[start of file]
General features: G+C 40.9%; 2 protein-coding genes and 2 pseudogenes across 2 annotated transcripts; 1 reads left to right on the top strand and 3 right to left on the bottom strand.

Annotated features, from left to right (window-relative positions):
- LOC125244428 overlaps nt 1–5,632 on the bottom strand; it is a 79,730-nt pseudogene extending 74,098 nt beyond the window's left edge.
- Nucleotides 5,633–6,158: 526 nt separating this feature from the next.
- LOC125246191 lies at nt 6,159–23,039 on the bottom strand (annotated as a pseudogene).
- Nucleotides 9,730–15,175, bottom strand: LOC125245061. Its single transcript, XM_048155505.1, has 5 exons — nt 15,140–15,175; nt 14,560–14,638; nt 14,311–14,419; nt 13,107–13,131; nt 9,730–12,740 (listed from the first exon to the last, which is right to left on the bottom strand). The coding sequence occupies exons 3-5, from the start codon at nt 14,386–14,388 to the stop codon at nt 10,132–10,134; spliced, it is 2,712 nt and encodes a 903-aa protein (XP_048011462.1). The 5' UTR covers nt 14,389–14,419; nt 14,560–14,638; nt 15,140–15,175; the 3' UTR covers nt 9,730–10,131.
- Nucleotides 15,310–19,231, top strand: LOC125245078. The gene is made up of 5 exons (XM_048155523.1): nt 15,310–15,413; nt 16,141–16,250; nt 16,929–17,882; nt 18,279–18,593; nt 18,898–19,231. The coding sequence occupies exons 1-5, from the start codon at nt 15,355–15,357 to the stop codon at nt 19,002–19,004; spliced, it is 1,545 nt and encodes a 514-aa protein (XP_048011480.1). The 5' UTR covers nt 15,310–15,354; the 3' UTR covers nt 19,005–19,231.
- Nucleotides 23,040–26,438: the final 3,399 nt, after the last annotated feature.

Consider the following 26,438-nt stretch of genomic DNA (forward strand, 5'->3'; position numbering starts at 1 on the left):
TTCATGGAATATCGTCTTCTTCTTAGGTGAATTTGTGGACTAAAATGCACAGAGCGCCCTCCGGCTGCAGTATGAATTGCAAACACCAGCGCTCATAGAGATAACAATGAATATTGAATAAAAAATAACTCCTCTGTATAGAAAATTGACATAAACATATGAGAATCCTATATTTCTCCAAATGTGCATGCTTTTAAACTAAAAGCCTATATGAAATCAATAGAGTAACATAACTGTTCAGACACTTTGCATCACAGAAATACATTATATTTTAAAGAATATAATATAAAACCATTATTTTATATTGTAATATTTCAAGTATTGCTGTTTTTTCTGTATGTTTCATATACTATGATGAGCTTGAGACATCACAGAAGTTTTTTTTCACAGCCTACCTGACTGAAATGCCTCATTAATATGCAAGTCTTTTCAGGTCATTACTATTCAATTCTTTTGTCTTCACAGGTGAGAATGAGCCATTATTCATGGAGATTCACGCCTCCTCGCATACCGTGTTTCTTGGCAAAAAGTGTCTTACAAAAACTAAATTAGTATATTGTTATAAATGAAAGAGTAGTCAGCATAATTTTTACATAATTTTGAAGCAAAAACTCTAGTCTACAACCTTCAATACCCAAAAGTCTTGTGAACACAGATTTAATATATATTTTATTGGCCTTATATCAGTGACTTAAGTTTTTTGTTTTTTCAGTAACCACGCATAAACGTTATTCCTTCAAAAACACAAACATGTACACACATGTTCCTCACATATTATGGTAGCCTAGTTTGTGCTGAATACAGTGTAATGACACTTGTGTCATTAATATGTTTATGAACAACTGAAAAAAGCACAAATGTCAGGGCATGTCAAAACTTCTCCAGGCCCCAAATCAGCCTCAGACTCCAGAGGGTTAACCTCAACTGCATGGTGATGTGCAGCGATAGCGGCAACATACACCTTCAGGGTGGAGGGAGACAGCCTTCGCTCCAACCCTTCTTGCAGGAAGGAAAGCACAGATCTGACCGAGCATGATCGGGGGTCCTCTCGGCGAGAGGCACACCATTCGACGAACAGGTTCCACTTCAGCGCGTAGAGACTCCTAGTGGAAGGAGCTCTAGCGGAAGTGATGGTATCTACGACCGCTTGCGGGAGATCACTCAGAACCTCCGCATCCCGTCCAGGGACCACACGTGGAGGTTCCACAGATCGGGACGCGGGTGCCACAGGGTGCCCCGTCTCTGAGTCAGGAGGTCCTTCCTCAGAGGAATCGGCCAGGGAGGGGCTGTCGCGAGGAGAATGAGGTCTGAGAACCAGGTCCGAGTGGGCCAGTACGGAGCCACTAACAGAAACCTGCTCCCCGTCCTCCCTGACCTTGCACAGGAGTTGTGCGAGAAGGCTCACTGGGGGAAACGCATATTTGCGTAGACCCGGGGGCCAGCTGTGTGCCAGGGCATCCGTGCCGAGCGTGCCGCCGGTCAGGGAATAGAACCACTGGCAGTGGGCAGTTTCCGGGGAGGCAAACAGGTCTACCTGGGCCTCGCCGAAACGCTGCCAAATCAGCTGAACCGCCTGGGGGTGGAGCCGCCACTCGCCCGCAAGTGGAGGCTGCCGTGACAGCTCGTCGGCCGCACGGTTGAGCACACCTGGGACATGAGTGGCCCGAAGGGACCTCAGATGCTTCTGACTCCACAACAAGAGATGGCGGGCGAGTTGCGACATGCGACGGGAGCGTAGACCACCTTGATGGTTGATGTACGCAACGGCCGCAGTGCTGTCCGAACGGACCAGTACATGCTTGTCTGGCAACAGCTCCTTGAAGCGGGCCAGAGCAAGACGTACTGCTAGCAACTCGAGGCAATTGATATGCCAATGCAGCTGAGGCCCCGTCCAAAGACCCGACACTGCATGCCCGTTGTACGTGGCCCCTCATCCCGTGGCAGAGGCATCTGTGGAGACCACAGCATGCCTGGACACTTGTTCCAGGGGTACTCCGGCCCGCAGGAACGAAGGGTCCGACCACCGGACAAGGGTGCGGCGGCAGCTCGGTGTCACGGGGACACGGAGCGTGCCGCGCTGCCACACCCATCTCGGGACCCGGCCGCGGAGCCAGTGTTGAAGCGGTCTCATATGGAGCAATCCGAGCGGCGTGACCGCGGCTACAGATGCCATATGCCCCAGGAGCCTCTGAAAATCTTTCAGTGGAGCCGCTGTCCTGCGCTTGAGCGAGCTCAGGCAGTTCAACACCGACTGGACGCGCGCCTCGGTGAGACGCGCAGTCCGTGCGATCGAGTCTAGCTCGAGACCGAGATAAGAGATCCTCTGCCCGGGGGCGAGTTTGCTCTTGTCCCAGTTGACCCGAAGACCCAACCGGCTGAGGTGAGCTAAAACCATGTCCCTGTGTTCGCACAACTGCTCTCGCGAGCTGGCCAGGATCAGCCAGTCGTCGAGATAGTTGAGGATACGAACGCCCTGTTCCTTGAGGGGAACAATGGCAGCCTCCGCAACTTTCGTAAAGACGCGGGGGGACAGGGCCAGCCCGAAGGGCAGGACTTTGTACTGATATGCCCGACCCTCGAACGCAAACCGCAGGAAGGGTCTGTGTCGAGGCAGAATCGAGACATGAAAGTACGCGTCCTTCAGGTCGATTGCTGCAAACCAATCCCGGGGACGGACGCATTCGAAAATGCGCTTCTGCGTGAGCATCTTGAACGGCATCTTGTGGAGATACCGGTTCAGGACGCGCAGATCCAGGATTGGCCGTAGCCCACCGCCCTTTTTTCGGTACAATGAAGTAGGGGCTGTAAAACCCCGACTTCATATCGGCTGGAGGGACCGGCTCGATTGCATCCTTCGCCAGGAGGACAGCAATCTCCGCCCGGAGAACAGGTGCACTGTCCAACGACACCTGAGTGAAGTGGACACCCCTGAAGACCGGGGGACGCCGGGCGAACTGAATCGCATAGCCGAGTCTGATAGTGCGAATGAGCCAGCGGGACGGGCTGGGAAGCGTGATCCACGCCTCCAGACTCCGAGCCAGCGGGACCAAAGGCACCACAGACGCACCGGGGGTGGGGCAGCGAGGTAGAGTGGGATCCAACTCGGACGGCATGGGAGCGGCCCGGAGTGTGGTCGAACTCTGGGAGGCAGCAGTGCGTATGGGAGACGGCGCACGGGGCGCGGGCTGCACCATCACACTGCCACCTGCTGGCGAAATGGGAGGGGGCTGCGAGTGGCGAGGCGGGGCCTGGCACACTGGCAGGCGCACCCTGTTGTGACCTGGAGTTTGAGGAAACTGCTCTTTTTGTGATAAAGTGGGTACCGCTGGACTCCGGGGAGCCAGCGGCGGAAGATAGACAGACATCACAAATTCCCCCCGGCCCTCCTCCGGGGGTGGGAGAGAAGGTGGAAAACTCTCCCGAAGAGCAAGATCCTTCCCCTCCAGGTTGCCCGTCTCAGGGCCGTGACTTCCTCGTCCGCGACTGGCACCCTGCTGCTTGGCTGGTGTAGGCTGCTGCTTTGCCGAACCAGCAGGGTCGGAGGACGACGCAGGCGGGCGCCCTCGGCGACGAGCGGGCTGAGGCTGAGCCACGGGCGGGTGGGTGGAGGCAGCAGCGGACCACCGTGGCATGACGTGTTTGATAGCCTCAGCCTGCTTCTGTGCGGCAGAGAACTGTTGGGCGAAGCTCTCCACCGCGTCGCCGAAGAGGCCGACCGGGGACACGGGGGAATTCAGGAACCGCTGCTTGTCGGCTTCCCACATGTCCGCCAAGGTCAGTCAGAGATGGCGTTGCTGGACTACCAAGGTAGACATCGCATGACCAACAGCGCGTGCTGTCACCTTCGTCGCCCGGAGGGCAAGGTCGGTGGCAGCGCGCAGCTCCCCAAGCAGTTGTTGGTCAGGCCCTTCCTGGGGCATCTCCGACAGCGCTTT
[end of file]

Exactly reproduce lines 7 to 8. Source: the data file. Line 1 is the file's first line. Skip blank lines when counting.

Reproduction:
- Nucleotides 15,310–19,231, top strand: LOC125245078. The gene is made up of 5 exons (XM_048155523.1): nt 15,310–15,413; nt 16,141–16,250; nt 16,929–17,882; nt 18,279–18,593; nt 18,898–19,231. The coding sequence occupies exons 1-5, from the start codon at nt 15,355–15,357 to the stop codon at nt 19,002–19,004; spliced, it is 1,545 nt and encodes a 514-aa protein (XP_048011480.1). The 5' UTR covers nt 15,310–15,354; the 3' UTR covers nt 19,005–19,231.
- Nucleotides 23,040–26,438: the final 3,399 nt, after the last annotated feature.